‘These were intelligence reports, not measurable data,’ the source says. ‘The population-centric information wasn’t to be found there.’

So the team widened their search, without much luck. The most reliable data they could find was weekly fruit prices from Jalalabad, a city in northeastern Afghanistan. At least those could be measured over time.

“One assumed there was some secret mound of data to be exploited. But it’s just not true,” the source adds.

Noah Shachtman, ‘Inside Darpa’s Secret Afghan Spy Machine’

Albright has noted that Iran has material to build only 12,000-15,000 centrifuges, and if 1,000 to 2,000 were destroyed, this would hasten the demise of its stockpile. But his and other organizations have also noted that after the centrifuges were replaced, Iran stepped up its enrichment program and its overall production of uranium had actually increased in 2010, despite any effects Stuxnet may have had.

Stuxnet required an enormous amount of resources to produce, but its cost-benefit ratio is still in question. While it may have helped set Iran’s program back to a degree, it also altered the landscape of cyberattacks…In the end, Stuxnet’s creators invested years and perhaps hundreds of thousands of dollars in an attack that was derailed by a single rebooting PC, a trio of naive researchers who knew nothing about centrifuges, and a brash-talking German who didn’t even have an internet connection at home.

Kim Zetter, ‘How Digital Detectives Deciphered Stuxnet, the Most Menacing Malware in History’

These domestic images must be more than simply one more form of distancing, one more way to remove oneself from the grisly reality behind the words; ordinary abstraction is adequate to that task. Something else, something very peculiar, is going on here. Calling the pattern in which bombs fall a ‘footprint’ almost seems a wilful distorting process, a playful, perverse refusal of accountability – because to be accountable is to be unable to do this work.

These words also serve to domesticate, to tame the wild and uncontrollable forces…The metaphors minimize; they are a way to make phenomena that are beyond what the mind can encompass smaller and safer, and thus they are a way of gaining mastery over the unmasterable. The fire-breathing dragon under the bed, the one who threatens to incinerate your family, your town, your planet, becomes a bet you can pat.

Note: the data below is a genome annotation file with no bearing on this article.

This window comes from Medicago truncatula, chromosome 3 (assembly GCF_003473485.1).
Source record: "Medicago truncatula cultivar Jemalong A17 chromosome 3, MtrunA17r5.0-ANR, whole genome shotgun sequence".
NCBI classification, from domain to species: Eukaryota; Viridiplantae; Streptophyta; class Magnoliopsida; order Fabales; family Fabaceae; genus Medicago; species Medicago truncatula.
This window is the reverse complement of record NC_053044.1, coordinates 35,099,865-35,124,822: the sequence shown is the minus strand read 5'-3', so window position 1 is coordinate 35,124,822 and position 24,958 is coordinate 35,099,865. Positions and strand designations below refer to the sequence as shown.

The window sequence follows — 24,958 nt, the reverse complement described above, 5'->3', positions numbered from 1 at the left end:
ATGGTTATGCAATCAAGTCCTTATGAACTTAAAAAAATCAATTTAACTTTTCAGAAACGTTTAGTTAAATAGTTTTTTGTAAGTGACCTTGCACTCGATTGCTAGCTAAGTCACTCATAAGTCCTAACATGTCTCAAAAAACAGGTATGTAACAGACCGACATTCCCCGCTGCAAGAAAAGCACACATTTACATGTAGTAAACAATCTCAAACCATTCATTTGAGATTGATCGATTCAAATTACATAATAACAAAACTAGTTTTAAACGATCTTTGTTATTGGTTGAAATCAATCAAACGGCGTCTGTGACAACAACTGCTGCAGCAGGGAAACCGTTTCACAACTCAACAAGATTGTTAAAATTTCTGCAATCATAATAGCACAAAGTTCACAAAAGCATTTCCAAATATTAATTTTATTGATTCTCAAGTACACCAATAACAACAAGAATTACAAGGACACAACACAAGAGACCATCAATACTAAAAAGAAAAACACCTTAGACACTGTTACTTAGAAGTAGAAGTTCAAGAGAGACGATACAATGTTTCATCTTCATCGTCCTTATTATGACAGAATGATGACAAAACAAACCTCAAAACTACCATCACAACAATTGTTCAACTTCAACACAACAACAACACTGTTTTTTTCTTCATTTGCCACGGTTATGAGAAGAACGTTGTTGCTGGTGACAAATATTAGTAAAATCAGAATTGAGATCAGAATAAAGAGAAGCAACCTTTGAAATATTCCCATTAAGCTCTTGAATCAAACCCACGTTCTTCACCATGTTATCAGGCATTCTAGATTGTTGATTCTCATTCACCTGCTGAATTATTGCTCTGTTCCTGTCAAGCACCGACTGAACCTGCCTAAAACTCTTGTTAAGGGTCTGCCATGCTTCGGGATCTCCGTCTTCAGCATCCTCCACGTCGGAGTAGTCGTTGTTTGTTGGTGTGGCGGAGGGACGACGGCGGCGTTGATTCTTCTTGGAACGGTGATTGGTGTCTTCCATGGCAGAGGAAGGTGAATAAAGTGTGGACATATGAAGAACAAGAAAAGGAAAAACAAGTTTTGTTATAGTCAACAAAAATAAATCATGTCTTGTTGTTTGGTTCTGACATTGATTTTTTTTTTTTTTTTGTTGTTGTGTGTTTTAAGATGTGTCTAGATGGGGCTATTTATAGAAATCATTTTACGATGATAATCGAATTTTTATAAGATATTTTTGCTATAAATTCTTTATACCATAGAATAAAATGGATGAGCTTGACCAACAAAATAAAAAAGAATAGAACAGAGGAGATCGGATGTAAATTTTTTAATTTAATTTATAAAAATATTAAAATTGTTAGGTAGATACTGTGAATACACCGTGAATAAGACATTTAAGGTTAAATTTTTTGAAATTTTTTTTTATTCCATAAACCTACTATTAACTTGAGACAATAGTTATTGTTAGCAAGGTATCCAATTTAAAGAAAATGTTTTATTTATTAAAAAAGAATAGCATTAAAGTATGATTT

Carol Cohn, ‘Sex and Death in the Rational World of Defense Intellectuals’ (1987)

The ways of thinking embodied in institutions govern the way the members of the societies studied by the social scientist behave. The idea of war, for instance, was not simply invented by people who wanted to explain what happens when societies come into armed conflict. It is an idea that provides the criteria of what is appropriate in the behaviour of members of the conflicting societies. Because my country is at war there are certain things which I must do and certain things which I must not do. My behaviour is governed, one could say, by my concept of myself as a member of a belligerent country. The concept of war belongs essentially to my behaviour. But the concept of gravity does not belong essentially to the behaviour of a falling apple in the same way: it belongs rather to the physicist’s explanation of the apple’s behaviour. To recognise this has nothing to do with a belief in ghosts behind the phenomena.

Peter Winch, The Idea Of A Social Science And Its Relation to Philosophy (1958)